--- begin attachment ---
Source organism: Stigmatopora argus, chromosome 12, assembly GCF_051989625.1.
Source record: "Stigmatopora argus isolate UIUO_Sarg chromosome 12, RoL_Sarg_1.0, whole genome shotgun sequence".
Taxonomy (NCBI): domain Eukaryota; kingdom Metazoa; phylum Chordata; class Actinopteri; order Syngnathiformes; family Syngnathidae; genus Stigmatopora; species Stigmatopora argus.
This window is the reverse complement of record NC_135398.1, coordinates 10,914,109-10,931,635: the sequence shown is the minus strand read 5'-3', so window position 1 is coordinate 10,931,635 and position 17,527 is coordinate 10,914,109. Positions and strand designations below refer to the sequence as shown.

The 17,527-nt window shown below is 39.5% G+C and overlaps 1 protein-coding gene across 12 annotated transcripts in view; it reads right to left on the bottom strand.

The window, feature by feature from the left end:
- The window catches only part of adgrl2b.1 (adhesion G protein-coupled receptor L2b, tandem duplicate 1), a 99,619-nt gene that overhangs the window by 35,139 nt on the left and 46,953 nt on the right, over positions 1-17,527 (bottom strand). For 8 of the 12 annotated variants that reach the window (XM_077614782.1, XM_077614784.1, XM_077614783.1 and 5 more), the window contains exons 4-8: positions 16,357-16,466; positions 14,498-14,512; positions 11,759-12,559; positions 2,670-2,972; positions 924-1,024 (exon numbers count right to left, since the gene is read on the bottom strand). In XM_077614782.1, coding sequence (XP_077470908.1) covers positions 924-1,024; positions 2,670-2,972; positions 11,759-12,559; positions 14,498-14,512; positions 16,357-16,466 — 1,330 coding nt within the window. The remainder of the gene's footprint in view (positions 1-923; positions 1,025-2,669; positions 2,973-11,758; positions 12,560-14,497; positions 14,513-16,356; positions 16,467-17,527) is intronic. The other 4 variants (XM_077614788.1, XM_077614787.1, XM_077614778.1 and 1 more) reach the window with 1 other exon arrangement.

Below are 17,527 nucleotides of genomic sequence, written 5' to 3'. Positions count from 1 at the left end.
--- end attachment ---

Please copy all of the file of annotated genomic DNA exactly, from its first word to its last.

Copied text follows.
Source organism: Stigmatopora argus, chromosome 12, assembly GCF_051989625.1.
Source record: "Stigmatopora argus isolate UIUO_Sarg chromosome 12, RoL_Sarg_1.0, whole genome shotgun sequence".
Taxonomy (NCBI): domain Eukaryota; kingdom Metazoa; phylum Chordata; class Actinopteri; order Syngnathiformes; family Syngnathidae; genus Stigmatopora; species Stigmatopora argus.
This window is the reverse complement of record NC_135398.1, coordinates 10,914,109-10,931,635: the sequence shown is the minus strand read 5'-3', so window position 1 is coordinate 10,931,635 and position 17,527 is coordinate 10,914,109. Positions and strand designations below refer to the sequence as shown.

The 17,527-nt window shown below is 39.5% G+C and overlaps 1 protein-coding gene across 12 annotated transcripts in view; it reads right to left on the bottom strand.

The window, feature by feature from the left end:
- The window catches only part of adgrl2b.1 (adhesion G protein-coupled receptor L2b, tandem duplicate 1), a 99,619-nt gene that overhangs the window by 35,139 nt on the left and 46,953 nt on the right, over positions 1-17,527 (bottom strand). For 8 of the 12 annotated variants that reach the window (XM_077614782.1, XM_077614784.1, XM_077614783.1 and 5 more), the window contains exons 4-8: positions 16,357-16,466; positions 14,498-14,512; positions 11,759-12,559; positions 2,670-2,972; positions 924-1,024 (exon numbers count right to left, since the gene is read on the bottom strand). In XM_077614782.1, coding sequence (XP_077470908.1) covers positions 924-1,024; positions 2,670-2,972; positions 11,759-12,559; positions 14,498-14,512; positions 16,357-16,466 — 1,330 coding nt within the window. The remainder of the gene's footprint in view (positions 1-923; positions 1,025-2,669; positions 2,973-11,758; positions 12,560-14,497; positions 14,513-16,356; positions 16,467-17,527) is intronic. The other 4 variants (XM_077614788.1, XM_077614787.1, XM_077614778.1 and 1 more) reach the window with 1 other exon arrangement.

Below are 17,527 nucleotides of genomic sequence, written 5' to 3'. Positions count from 1 at the left end.